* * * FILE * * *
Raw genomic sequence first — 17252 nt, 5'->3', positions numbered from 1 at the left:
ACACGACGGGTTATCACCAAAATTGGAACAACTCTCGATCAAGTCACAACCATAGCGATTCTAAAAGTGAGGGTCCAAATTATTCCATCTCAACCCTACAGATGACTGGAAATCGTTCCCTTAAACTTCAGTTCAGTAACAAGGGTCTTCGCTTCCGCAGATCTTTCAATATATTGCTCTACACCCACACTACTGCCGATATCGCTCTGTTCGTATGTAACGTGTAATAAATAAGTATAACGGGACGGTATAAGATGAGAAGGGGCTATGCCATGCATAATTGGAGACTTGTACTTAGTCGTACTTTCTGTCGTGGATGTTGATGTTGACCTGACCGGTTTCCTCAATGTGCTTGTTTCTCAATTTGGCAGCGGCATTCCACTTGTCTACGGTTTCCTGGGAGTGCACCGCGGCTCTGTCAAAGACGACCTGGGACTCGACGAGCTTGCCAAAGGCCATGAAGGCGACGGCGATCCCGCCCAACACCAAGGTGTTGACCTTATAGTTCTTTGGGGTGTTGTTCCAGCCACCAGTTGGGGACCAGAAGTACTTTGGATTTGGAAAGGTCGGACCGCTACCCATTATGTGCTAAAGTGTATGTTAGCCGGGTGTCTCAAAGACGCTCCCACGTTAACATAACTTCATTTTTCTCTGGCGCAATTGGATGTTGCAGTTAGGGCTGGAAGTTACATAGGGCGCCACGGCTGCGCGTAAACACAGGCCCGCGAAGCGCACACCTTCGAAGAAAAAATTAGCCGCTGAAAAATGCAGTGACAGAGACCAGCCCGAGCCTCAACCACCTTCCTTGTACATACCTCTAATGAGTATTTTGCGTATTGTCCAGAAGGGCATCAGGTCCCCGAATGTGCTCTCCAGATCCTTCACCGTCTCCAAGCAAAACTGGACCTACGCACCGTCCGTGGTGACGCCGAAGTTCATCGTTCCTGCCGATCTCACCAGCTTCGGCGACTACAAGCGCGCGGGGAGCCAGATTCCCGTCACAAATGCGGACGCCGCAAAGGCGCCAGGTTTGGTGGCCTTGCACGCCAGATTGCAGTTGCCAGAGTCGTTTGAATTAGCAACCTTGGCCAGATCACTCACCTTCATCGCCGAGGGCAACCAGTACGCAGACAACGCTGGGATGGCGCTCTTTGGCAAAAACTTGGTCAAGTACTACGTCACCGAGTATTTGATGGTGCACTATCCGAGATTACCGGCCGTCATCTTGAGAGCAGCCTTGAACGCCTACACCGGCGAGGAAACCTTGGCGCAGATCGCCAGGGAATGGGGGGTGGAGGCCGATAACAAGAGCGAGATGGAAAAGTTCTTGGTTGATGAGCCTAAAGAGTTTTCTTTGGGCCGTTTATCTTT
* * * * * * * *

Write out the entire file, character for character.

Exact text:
Raw genomic sequence first — 17252 nt, 5'->3', positions numbered from 1 at the left:
ACACGACGGGTTATCACCAAAATTGGAACAACTCTCGATCAAGTCACAACCATAGCGATTCTAAAAGTGAGGGTCCAAATTATTCCATCTCAACCCTACAGATGACTGGAAATCGTTCCCTTAAACTTCAGTTCAGTAACAAGGGTCTTCGCTTCCGCAGATCTTTCAATATATTGCTCTACACCCACACTACTGCCGATATCGCTCTGTTCGTATGTAACGTGTAATAAATAAGTATAACGGGACGGTATAAGATGAGAAGGGGCTATGCCATGCATAATTGGAGACTTGTACTTAGTCGTACTTTCTGTCGTGGATGTTGATGTTGACCTGACCGGTTTCCTCAATGTGCTTGTTTCTCAATTTGGCAGCGGCATTCCACTTGTCTACGGTTTCCTGGGAGTGCACCGCGGCTCTGTCAAAGACGACCTGGGACTCGACGAGCTTGCCAAAGGCCATGAAGGCGACGGCGATCCCGCCCAACACCAAGGTGTTGACCTTATAGTTCTTTGGGGTGTTGTTCCAGCCACCAGTTGGGGACCAGAAGTACTTTGGATTTGGAAAGGTCGGACCGCTACCCATTATGTGCTAAAGTGTATGTTAGCCGGGTGTCTCAAAGACGCTCCCACGTTAACATAACTTCATTTTTCTCTGGCGCAATTGGATGTTGCAGTTAGGGCTGGAAGTTACATAGGGCGCCACGGCTGCGCGTAAACACAGGCCCGCGAAGCGCACACCTTCGAAGAAAAAATTAGCCGCTGAAAAATGCAGTGACAGAGACCAGCCCGAGCCTCAACCACCTTCCTTGTACATACCTCTAATGAGTATTTTGCGTATTGTCCAGAAGGGCATCAGGTCCCCGAATGTGCTCTCCAGATCCTTCACCGTCTCCAAGCAAAACTGGACCTACGCACCGTCCGTGGTGACGCCGAAGTTCATCGTTCCTGCCGATCTCACCAGCTTCGGCGACTACAAGCGCGCGGGGAGCCAGATTCCCGTCACAAATGCGGACGCCGCAAAGGCGCCAGGTTTGGTGGCCTTGCACGCCAGATTGCAGTTGCCAGAGTCGTTTGAATTAGCAACCTTGGCCAGATCACTCACCTTCATCGCCGAGGGCAACCAGTACGCAGACAACGCTGGGATGGCGCTCTTTGGCAAAAACTTGGTCAAGTACTACGTCACCGAGTATTTGATGGTGCACTATCCGAGATTACCGGCCGTCATCTTGAGAGCAGCCTTGAACGCCTACACCGGCGAGGAAACCTTGGCGCAGATCGCCAGGGAATGGGGGGTGGAGGCCGATAACAAGAGCGAGATGGAAAAGTTCTTGGTTGATGAGCCTAAAGAGTTTTCTTTGGGCCGTTTATCTTT